I was sitting down for a chat this week with my neighbour, Paul. “Paul, how’s that new business coming along that you were planning to start?” I asked. “I haven’t actually started it yet, Tim,” he said. “But Paul, I thought you had visions of selling bacon-flavoured toothpicks and gum worldwide. What happened?” “I think it’s going to be a lot of work. I know you told me about the tax benefits of a small business, but I’ve been talking to some other people who have said they don’t think it’s worth the hassle.”

Paul fell victim to some myths that I’ve heard others express when it comes to home-based businesses. Let’s debunk these myths. There’s still time in 2018 to save taxes if you’ve been thinking of getting into business for yourself.


Myth 1: It’s too much work starting a business. Not so in most cases. Your business doesn’t have to be full-time; make it as part-time as you’d like. You don’t need to incorporate your business (in fact, it makes sense not to incorporate until your business has grown in profitability since any losses early on can offset other income on your personal tax return). Your car doesn’t have to be in your business’s name to be allowed vehicle deductions, you don’t have to register for and charge GST/HST until you’re earning more than $30,000 in taxable sales, and you don’t need any licences or permits before you can claim tax deductions.

Myth 2: I won’t have many expenses to deduct anyway. Hogwash. You have to be a little creative here – in a perfectly legal way, that is. Some everyday costs could become fully or partially deductible such as: tuition for job-related education, business-related travel and entertainment, vehicle costs, home office costs, depreciation on assets being used in the business and any other reasonable costs incurred for the purpose of earning income from your business (with a few limitations).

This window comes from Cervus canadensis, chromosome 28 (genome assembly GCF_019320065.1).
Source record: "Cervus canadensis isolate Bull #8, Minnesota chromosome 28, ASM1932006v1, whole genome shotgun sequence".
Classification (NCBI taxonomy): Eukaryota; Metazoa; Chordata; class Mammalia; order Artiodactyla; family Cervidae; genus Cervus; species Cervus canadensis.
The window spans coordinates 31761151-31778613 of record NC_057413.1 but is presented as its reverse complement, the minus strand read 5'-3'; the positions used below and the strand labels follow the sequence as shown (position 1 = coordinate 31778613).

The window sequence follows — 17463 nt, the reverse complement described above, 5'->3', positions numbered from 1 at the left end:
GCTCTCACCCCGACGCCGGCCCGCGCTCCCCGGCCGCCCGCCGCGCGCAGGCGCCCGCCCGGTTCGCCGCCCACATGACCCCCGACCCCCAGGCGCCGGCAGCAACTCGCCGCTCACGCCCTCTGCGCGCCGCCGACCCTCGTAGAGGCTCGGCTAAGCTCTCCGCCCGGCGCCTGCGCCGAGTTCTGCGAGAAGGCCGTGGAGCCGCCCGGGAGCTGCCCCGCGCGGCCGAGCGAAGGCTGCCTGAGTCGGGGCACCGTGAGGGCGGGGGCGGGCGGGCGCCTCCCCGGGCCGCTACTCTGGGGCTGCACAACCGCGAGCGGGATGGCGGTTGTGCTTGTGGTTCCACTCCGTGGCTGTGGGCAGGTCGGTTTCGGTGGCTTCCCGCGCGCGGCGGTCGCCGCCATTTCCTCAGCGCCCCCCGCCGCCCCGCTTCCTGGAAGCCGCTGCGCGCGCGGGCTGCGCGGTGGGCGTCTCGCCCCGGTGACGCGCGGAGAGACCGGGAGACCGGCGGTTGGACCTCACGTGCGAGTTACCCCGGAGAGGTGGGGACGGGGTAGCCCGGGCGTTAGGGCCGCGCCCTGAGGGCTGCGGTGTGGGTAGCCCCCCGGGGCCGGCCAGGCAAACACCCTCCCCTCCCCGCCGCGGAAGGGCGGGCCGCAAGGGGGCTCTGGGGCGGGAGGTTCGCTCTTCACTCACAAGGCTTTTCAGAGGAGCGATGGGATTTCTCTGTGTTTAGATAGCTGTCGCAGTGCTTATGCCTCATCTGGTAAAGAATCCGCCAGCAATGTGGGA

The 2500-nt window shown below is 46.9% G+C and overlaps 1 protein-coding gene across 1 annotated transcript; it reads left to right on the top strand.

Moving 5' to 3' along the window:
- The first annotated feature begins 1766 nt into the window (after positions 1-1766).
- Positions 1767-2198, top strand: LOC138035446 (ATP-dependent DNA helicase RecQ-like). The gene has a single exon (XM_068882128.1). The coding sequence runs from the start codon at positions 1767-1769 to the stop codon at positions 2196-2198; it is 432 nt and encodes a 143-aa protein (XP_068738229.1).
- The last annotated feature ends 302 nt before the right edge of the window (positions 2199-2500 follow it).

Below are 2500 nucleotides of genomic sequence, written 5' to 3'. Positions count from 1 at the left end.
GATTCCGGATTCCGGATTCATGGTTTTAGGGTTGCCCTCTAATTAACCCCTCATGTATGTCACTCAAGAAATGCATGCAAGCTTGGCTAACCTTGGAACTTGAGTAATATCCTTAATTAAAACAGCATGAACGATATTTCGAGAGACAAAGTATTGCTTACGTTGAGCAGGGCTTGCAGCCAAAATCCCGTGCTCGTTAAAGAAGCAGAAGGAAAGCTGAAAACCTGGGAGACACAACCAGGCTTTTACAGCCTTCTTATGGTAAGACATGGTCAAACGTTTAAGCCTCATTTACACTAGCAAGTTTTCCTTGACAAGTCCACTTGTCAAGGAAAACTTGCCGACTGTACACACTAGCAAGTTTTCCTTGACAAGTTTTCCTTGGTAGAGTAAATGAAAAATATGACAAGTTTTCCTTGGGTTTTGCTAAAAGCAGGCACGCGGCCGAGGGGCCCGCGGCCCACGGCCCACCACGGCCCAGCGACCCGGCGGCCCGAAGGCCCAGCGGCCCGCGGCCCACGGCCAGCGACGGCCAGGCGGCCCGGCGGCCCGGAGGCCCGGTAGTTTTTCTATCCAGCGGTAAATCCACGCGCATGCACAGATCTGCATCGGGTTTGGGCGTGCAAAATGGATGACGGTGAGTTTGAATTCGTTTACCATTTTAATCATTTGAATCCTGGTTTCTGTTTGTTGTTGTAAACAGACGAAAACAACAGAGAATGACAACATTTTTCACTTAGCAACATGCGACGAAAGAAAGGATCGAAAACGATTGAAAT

Myth 3: I can’t claim expenses if I don’t earn revenue. Not true. As long as you’re carrying on an activity in a commercial manner, and not merely as a hobby, you’ll be entitled to claim expenses whether you’ve earned revenue or not. So, establish and market your business before year-end to claim all types of start-up costs in 2018. If your expenses are greater than your revenue for 2018, you should be allowed to apply the loss against other types of income on your 2018 tax return. Keep in mind, you can’t create or increase a loss with home office expenses (insurance, property taxes, mortgage interest, utilities, etc.); any excess home office expenses can be carried forward for claiming in a future year when you become profitable.

Myth 4: Proving that I have a real business will be tough. You can’t carry on a hobby and expect to claim deductions – but you can still have a passion for the business you’re in. And proving that it’s a commercial activity is not complicated: Talk regularly with potential or actual customers and maintain a list of those contacts and meeting dates; show that you’re holding out your product or service as being available to the public; open a separate bank account (a personal account will do; but keep it separate from your other accounts); keep good records of your income and expenses; operate in a professional manner (have business cards, a website, brochures, flyers, etc.); and create a business plan and financial projections showing that you can earn a profit eventually.

Myth 5: The rules around paying family have changed. Some people think that the “income sprinkling” rules introduced by the federal government this year shut down any opportunity to pay family. Not true. While it’s true that paying dividends and certain other benefits out of private corporations to certain family members has been made more difficult, paying salaries and wages has not been affected. Make sure your spouse and kids are doing the work they’re being paid for and that you pay them a reasonable amount, and you’ll be good to go. This compensation will create earned income for your spouse or kids, which will provide RRSP contribution room, and will allow you to deduct amounts that can be used by your spouse or kids for tuition, travel, or whatever else you might normally pay for. If your spouse or child’s taxable income is under $11,809 in 2018 then he or she will pay no tax on any income reported.

This Globe and Mail article was legally licensed by AdvisorStream.

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Lyle Konner
Financial Security Architect
Konner & Associates Financial Services Inc.
(604) 575-7900
Fax : (604) 575-7901